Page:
Next up was the act I had been most looking forward to seeing and I am pleased to say, they didn’t disappoint! The Elephant Sessions were just amazing. Alasdair’s mandolin and Ewan’s fiddle are the base for the fantastic tunes but it is the guitar of Mark, the bass and synth of Seth and the drums of Greg that lift these boys to a whole new level. The standard of musicianship is incredible and the hall was absolutely jumping in a way not seen since Manran. You could say it is easy to get a standing ovation when everyone is already out of their seats but there is no doubt that the Elephant Sessions deserved it. What a show!


You would have thought a lie down was needed after that but Greg was co-opted to join Murray on the accordion and Caitlin on the guitar to keep the dancers going as the Ceilidh got under way. A great selection of tunes was produced and the dancers did them proud as the night in the hall drew to a close.

The Festival Club seemed very busy to me but when the Ceilidh ended, the place was suddenly bursting at the seams. Another MacFarlane led session developed with the Butterworth jukebox also in full swing.  Just when it seemed a song session was not going to happen, Seumas was called over to sing and suddenly it was on. Singing Steal Away with Pedie and Jenn on guitars was probably the best thing I have ever done at the festival. Singing Sine Bhan with Niall and Seumas maybe wasn’t but it was damn good fun. Then, in the midst of the chaos, a moment of sheer beauty.  Iain on fiddle, accompanied by Pedie on guitar, played the slow air The Flower of the Quern. It was an amazing moment of absolute musical brilliance and one that I will never forget.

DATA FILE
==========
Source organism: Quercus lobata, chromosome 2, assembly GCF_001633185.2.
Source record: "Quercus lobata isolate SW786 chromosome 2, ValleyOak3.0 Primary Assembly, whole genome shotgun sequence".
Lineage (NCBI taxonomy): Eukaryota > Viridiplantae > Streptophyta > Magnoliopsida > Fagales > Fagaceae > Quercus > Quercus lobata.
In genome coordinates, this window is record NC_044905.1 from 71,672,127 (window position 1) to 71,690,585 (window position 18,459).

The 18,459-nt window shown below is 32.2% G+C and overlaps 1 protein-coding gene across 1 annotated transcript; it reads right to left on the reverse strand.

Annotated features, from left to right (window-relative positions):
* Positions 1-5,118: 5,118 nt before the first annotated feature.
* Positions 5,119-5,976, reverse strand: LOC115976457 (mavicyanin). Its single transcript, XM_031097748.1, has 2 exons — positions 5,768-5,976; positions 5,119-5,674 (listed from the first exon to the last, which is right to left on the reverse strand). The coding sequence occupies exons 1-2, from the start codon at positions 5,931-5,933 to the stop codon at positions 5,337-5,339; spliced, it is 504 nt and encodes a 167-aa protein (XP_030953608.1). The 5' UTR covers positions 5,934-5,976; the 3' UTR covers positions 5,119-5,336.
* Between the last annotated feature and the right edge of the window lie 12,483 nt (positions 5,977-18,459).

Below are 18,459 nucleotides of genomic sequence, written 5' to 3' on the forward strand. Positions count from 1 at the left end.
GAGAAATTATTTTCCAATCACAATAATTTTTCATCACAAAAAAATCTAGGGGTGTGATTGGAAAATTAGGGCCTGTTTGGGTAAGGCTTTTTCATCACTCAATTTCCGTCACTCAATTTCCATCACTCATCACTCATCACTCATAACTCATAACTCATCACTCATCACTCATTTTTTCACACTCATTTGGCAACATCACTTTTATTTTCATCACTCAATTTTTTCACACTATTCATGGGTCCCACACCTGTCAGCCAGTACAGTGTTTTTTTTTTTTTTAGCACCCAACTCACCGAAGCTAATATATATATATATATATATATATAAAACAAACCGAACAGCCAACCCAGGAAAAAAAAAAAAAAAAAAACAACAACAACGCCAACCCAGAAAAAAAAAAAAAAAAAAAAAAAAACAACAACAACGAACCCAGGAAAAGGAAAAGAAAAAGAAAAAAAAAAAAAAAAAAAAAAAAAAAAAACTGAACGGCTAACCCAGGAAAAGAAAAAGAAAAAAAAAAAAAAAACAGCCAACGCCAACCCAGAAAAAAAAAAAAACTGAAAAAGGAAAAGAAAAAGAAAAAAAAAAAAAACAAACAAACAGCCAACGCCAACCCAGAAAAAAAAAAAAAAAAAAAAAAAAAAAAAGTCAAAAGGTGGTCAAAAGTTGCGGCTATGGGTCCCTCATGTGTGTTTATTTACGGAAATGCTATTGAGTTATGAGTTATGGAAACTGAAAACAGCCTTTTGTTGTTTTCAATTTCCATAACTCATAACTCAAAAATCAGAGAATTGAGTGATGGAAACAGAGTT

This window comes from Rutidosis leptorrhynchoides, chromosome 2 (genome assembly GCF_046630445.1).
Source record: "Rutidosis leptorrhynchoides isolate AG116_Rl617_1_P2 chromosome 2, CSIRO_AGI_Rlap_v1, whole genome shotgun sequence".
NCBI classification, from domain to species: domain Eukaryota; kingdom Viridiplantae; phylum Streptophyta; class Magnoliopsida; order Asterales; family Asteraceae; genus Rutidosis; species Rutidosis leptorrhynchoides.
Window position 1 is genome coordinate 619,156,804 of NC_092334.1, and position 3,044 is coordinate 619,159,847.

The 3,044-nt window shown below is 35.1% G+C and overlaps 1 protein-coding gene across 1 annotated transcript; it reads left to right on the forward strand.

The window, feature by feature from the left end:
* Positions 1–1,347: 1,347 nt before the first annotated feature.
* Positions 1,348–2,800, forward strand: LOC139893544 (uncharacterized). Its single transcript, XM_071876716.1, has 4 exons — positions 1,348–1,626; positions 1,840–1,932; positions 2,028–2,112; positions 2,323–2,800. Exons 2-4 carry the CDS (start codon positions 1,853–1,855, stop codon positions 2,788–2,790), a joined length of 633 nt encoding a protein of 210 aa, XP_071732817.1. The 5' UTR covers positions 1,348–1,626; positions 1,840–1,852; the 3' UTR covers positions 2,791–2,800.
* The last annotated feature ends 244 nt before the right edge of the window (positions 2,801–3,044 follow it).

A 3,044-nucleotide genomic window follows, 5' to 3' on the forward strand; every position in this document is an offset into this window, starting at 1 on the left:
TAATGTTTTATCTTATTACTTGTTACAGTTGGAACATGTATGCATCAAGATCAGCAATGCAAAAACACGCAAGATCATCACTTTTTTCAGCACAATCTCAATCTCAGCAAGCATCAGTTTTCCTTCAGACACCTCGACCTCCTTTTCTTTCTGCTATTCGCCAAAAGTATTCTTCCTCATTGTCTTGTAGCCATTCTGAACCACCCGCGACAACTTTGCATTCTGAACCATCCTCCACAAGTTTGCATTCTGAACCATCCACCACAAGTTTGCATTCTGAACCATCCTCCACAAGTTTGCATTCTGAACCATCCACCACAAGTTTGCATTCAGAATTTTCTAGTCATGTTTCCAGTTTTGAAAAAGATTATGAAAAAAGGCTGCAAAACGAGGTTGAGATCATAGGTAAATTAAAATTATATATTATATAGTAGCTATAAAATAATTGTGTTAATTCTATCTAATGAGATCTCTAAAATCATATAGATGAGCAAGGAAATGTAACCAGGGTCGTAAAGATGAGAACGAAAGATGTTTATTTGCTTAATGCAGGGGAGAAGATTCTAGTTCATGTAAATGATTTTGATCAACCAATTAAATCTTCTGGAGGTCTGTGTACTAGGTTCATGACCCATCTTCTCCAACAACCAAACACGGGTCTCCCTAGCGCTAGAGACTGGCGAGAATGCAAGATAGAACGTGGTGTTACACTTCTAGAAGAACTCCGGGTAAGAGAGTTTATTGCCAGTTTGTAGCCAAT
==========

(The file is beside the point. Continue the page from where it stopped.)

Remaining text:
The final afternoon began with another lovely concert by Kathleen, Mike and Mhairi. The songs were all familiar and beautifully performed as always with the highlight being the ever-popular Reul Allain a’Chuain.


The Karine Polwart Trio were up next for their second performance of the weekend and it was a belter. This was a totally different set from Saturday which included a lot of the old classics, including my personal favourite, Follow the Heron. The trio were immaculate as always and the 80’s got another run out with John Farnham’s You’re the Voice and a sumptuous version of Billy Bragg’s A New England. It was a gem of a set and probably cemented Karine’s spot as the top act of the festival. Her unaccompanied rendition of Freedom Come All Ye as an encore was the perfect end to a perfect set.

Then came the handover of power with Keir being appointed as the new Ceol Cholasa organiser. He made a nice speech and was joined by Jen to present a scrapbook, which had been signed by most of the festival goers with their memories of past years, to the outgoing organisers, Pedie and Keith. Although Jen’s speech meant that the boat was almost in, there was still time for The Elephant Sessions to give a last glorious set of magical tunes. After all these years, I still get the feeling of disbelief. Here I am, on Colonsay on a sunny Sunday afternoon in September and I am watching the Elephant Sessions in our village hall. Unbelievable!